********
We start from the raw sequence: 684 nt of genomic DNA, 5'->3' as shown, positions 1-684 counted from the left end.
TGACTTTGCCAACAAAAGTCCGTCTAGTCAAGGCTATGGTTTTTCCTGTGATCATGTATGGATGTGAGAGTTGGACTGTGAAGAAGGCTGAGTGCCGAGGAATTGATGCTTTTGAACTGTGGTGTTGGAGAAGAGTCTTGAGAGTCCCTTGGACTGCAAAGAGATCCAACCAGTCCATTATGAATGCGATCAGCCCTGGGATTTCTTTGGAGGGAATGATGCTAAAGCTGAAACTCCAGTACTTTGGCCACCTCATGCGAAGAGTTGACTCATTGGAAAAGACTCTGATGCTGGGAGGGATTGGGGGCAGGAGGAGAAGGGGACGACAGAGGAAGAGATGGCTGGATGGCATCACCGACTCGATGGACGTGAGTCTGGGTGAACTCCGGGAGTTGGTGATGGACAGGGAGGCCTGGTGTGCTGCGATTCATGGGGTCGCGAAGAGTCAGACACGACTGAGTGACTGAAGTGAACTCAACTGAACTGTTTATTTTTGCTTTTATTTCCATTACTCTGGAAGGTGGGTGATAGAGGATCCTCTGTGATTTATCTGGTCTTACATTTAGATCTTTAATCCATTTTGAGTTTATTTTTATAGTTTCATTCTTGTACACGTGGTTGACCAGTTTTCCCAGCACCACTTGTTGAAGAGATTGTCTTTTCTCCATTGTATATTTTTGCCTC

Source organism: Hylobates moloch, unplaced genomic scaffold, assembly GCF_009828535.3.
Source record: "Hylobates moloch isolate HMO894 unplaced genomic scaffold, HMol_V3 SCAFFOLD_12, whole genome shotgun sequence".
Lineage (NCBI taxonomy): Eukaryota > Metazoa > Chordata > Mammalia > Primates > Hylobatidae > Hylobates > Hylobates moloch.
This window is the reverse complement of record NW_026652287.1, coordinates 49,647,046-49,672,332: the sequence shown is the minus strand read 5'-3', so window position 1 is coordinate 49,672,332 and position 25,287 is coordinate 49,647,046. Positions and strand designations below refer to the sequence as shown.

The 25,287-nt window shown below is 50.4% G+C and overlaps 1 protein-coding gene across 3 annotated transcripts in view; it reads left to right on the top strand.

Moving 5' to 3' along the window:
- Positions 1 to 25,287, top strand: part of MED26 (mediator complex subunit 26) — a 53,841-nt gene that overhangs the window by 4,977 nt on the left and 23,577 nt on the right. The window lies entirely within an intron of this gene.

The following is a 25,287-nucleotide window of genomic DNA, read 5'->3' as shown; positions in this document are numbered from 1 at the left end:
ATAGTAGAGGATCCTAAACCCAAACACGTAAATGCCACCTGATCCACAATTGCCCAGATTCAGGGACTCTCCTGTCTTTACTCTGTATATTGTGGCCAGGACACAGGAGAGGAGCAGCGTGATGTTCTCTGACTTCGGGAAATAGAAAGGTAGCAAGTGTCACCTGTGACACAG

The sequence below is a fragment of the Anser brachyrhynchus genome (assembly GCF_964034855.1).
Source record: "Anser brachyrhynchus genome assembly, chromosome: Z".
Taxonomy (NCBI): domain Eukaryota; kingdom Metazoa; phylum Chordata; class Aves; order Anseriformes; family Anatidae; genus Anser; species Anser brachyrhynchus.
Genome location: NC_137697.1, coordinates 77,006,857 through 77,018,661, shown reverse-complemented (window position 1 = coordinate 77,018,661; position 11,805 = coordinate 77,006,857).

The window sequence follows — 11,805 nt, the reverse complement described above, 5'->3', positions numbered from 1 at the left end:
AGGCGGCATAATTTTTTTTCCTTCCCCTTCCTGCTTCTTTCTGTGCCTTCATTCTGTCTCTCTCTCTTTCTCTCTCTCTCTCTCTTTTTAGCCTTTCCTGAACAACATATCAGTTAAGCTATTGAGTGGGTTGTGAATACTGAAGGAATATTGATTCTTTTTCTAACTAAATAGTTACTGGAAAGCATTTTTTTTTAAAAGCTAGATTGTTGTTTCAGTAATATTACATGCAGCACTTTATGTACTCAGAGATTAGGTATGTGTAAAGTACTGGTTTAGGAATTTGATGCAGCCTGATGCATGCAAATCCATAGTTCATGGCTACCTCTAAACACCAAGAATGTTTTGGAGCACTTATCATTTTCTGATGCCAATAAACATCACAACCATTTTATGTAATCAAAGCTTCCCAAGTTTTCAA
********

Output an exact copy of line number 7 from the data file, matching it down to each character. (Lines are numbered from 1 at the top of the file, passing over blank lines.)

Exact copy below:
The 25,287-nt window shown below is 50.4% G+C and overlaps 1 protein-coding gene across 3 annotated transcripts in view; it reads left to right on the top strand.